Most of us have adopted a low carb lifestyle for health reasons and have had tremendous success, both with weight loss and reversing diseases of modern civilization. When we first start out, the weight loss and energy we feel from reducing our carb intake keeps us motivated. Once we’ve reached our goals, it can be tricky trying to navigate adding carbs back into our diets without completely going off the rails.
Carbohydrates are addictive. You may have experienced something called a “carb creep” in the past. This happens when we start to relax a little bit and re-introduce foods we’ve been avoiding. Our brain gets excited about the quick and easy source of energy and makes us crave it. Some of us stop counting carbs altogether and actually start gaining weight.
If you are considering adding more carbs to your diet, ask yourself the following questions first:
- What are your goals? If you are still trying to lose weight, your carb limit will be lower than that of someone who is simply trying to maintain. If you’re still trying to lose weight, but are happy to go about it slowly, you may be able to eat more carbs and still see benefits.
- How do you feel? Some people – especially women – genuinely feel better and have more energy when they have carbs in their diet. If you find your energy lagging or your mood taking a nosedive, you may want to explore adding certain carbs back in.
- Are you in a healthy position right now? By this, I don’t mean what the scale says; I mean what your mind is telling you. If you were addicted to carbs and sugars in the past, you may find it difficult to add more carbs back into your diet without completely falling off the wagon. It’s amazing how quickly we start craving carbs again once they’re reintroduced. If you don’t feel strong enough to resist cravings, right now might not be the best time to add them back in. Be honest with yourself about this; your motivations greatly determine your long-term success.
There is no one-size-fits-all approach to the low carb lifestyle; different people have different levels of carbohydrate tolerance. You are going to have to experiment on yourself to find a limit that works for you. There are a few different factors to take into consideration as you begin this phase:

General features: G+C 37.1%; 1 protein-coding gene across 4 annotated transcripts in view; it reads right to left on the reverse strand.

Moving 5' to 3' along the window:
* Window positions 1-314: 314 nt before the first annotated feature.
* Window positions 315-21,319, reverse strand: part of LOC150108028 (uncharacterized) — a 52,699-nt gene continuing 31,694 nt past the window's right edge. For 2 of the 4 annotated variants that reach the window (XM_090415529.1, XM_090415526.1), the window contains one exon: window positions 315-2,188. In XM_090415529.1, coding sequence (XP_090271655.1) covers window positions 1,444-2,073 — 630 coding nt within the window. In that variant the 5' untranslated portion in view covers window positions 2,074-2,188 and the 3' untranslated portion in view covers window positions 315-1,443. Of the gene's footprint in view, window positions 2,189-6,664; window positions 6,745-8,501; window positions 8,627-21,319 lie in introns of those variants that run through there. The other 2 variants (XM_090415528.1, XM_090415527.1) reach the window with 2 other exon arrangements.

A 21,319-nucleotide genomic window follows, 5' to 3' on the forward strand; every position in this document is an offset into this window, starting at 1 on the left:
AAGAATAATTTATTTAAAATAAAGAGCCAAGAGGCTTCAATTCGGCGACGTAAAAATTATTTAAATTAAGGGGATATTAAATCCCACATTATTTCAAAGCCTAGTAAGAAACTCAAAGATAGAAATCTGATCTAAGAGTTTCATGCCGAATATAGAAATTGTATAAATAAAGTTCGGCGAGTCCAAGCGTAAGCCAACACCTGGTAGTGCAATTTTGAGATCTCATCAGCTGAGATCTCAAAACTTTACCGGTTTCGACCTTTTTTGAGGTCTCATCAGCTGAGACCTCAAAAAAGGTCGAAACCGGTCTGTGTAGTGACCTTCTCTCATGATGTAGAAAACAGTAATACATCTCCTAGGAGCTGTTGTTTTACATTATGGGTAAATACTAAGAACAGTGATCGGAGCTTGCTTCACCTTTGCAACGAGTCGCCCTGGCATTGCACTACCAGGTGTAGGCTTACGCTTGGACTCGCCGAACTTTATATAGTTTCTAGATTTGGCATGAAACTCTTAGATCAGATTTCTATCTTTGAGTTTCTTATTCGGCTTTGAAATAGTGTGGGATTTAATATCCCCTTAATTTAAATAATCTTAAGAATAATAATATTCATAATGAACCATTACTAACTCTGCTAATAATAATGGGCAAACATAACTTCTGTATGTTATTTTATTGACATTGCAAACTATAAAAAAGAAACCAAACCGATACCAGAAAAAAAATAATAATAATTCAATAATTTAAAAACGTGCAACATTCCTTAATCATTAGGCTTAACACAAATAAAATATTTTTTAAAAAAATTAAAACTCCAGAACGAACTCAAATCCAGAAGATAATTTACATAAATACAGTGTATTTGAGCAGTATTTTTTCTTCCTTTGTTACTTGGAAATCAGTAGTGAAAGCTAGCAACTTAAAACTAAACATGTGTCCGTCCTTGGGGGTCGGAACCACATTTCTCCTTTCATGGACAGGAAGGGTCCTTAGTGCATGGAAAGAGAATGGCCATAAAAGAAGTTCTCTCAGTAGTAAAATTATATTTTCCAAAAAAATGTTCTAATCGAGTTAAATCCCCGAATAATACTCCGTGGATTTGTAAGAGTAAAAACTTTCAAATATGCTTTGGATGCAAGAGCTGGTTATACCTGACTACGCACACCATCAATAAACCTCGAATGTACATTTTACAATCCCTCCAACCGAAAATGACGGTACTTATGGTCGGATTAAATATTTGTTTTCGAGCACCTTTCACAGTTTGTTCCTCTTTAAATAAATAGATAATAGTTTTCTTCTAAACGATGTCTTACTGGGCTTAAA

- Age: As we age, our metabolism slows and we are more prone to gaining weight and struggling with weight loss. Some people lose the ability to digest certain carbohydrates altogether. Your carb limit will be lower than it was when you were younger.
- Gender: Men can generally tolerate more carbs, without weight gain, but women report feeling better with more carbs.
- Physical Activity: If you are sedentary, your carb limit will be much lower than that of someone who is always moving. You may be able to handle more carbs if you eat them after a workout.
- Hormonal Issues: Hormonal imbalances change the way your body reacts to carbs. For example, low levels of progesterone and estrogen dominance can cause weight gain and make you more sensitive to sugar. Women may find that their personal carb limit changes at different times during their cycle.
- Medications: Some medications, such as birth control pills, affect how our bodies react to carbs by changing the levels of hormones in our bodies. Other medications actually list “diabetes” and “insulin resistance” in the possible side effects. Research any medication you’re taking and talk to your doctor about how it could be affecting you.
Not All Carbs Are Created Equal
Increasing your consumption of spinach is very different from eating cake. You should be able to eat as many green leafy vegetables as you want without worrying too much about cravings or weight gain. Carbs that contain sugar, or that are high on the glycemic index (like fruit and grains), are another story. It’s best to choose grain-free, whole food carbohydrates (like sweet potatoes and carrots) at the beginning as these are less likely to cause cravings.
Chances are, right now you know exactly how many carbs you eat on a daily basis. When you’re ready to add more, try limiting yourself to 5-10 grams extra per day for an entire week. If you have lost weight at the end of the week, you can try increasing the amount by another 5-10 grams the following week. As you reach your carb threshold, your weight loss will slow or stop altogether. Pay attention to how your body responds and how you feel mentally. If you reach a point where you are experiencing weight gain, or you don’t feel very good, you know you’ve exceeded your carb limit. Track your progress and don’t forget to write things down as you eat them. It’s amazing how quickly we can forget about a handful of chips we’ve eaten – and how quickly those carbs can add up and stop weight loss.
Try to limit yourself to adding one food back per week. This can help you discover trigger foods – things that lead to cravings, overeating, and weight gain. Once you find your personal carb limit, you should be able to control your weight by either eating fewer carbs, increasing your activity, or a combination of both.